Psychedelia: An Ancient Culture, A Modern Way Of Life – Youth’s book review in full
DMT is how you imagined LSD would be, but in reality isn’t. Although really only for the most experienced astronauts, it is – next to mescaline – the most powerful and spiritual psychedelic. It almost goes beyond the spiritual and sensual realms into dimensions unknown and unheard of. New colours, previously unimagined sounds and strange alien-like entities that have a playful sense of humour and mischief and – as Jeremy Narby discovered in the Amazon much later on – very, very useful information. Information so useful and undeniable that even the UK and US governments have allowed limited research into psychedelics to resume after a 30-year blanket ban.
As Brian Barritt once lamented to me “The rise in conflict in the world is proportional to the absence of psychedelics in society”. Well Lundborg cites that there are more people doing psychedelics now than ever before, just as there are more people practising magic than at any other time in history. Coincidence? Maybe… Or possibly it’s just more serendipity.
There are some great sections on literature where Lundborg really comes into his own: William Blake (“Eternity is in love with the productions of time”) rightly recurs frequently. Lundborg is often, reassuringly, contradictory. He magically delves into Shakespeare’s psychedelic hymn, The Tempest, penetrates Alchemy’s rich traditions, yet dismisses (in a simplistic and frankly uninformed way) the very rich wisdom of our own native shamanic traditions of Witchcraft, Druidry and the occult.
Elsewhere, amazingly, he draws parallels with Jessie Weston’s From Ritual To Romance (based on the Grail myth of The Fisher King) and TS Elliot’s The Wasteland, and brings them both together manifesting within the sub-plot of Apocalypse Now! very eloquently explaining some of the mysteries of that movie along the way that have beguiled me for years and years: it’s genius, and once explained/deciphered, obvious.
This guy is very intelligent, extremely well-read and tackles this labyrinthine subject with an easy flow.
Throughout he cherry picks choice quotes: from Alan Watts: “No one is more dangerously insane than one who is sane all the time, he is like a steel bridge without flexibility and the order of his life is rigid and brittle” to ambient meister Brian Eno: “Everyone I knew and worked with was very much into drugs as a creative tool as well as consciousness-expanding tool”.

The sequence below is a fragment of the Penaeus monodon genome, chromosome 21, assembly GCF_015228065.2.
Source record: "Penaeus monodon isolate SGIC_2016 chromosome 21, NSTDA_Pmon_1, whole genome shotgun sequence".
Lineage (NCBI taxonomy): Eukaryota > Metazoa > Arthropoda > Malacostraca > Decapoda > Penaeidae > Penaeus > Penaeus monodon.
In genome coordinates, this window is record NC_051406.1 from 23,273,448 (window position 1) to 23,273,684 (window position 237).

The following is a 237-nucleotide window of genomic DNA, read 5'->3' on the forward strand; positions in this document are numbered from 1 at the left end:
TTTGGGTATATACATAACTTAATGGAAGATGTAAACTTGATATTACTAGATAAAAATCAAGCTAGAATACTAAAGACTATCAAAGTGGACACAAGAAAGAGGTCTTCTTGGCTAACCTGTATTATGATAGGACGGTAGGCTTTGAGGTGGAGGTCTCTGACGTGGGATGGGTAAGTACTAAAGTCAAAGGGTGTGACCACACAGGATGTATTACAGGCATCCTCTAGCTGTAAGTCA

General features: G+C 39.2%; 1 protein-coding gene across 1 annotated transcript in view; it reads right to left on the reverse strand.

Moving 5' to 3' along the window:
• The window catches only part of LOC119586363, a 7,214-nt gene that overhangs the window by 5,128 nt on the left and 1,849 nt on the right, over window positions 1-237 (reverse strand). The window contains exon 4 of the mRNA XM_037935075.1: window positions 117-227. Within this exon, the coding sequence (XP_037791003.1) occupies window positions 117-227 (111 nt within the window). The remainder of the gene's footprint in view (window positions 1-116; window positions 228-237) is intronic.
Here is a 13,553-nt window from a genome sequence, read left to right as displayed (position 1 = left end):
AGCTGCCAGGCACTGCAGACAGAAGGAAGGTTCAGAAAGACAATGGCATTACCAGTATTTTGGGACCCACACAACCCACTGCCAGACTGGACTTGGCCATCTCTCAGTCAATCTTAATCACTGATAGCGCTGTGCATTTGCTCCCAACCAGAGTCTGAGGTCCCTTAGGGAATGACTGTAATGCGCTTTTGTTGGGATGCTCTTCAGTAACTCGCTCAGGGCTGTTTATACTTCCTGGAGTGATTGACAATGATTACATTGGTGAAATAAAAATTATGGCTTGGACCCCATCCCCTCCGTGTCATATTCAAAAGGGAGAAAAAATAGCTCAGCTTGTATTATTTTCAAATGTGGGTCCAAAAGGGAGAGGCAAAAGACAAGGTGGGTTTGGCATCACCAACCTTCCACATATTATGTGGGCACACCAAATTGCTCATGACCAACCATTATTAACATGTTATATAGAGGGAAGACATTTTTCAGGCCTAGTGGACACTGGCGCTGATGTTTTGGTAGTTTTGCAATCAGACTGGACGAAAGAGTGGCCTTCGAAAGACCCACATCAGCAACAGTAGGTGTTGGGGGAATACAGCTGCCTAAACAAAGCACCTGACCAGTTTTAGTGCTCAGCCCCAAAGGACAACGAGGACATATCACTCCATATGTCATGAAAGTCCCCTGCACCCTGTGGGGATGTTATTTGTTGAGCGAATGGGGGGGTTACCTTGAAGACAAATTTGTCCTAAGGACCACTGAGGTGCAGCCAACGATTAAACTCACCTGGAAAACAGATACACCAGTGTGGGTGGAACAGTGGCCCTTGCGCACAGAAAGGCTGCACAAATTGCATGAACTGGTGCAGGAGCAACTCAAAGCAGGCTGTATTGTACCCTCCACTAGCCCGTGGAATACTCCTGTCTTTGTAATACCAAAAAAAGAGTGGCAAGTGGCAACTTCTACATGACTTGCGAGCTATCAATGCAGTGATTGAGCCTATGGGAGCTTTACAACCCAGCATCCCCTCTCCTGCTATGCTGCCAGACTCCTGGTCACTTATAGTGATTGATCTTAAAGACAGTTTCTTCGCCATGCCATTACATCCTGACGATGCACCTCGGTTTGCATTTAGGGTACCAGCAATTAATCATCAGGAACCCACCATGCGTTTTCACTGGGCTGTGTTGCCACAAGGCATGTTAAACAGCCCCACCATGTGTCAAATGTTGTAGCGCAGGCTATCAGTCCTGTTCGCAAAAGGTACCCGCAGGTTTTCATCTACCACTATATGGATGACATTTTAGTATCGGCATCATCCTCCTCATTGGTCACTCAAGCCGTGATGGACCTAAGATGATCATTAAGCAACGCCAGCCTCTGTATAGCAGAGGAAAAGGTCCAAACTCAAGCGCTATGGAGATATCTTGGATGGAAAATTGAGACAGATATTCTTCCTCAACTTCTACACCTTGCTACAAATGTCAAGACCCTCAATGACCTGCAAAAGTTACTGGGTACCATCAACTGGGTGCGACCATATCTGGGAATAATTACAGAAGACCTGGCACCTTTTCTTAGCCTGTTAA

There’s also a nice chunk on psychedelic art where he delves into the visionary art of Alex Grey. I remember DJing at an amazing party for Alex in San Fran in the late 90′s with all his art on the walls and naked waiters in bow ties serving cocktails. There’s also a good section on Kesey and his Merry Pranksters who again I met in the 1990′s when he toured the UK in a revamped bus with some of the original pranksters and a Channel 4 daily TV update on his exploits.
I had invited him to a Society for the Reformation of Ancient Enchantment event in the Boscawen stone circle in Cornwall (I was a co-founder of the group). The Society was honouring him as an honorary bard for services to enchantment. It was amazing, with 200 freaks and King Arthur (check CJ Stone’s fantastic book on this ex-Hells Angel and eco warrior, who believes he is the reincarnated future king!) putting various people under his sword to initiate into his war band. Then Kesey turned up with bus and new wife in tow. A druid ceremony was performed and he was presented with a crystal while his wife was presented with an English rose as a welcome by my young daughter. His wife steadfastly raised her palm in refusal stating she was a born-again Christian and couldn’t accept a ‘Pagan’ gift. There was a low mooing moan from the assembled freaks shocked at such outright rudeness and ignorance, Kesey turned beetroot red with embarrassment and we swiftly moved the ceremony on. Afterwards I invited them to a proper acid trance party organised by legendary party innovators Ahimsa that was up the road, it was hilarious.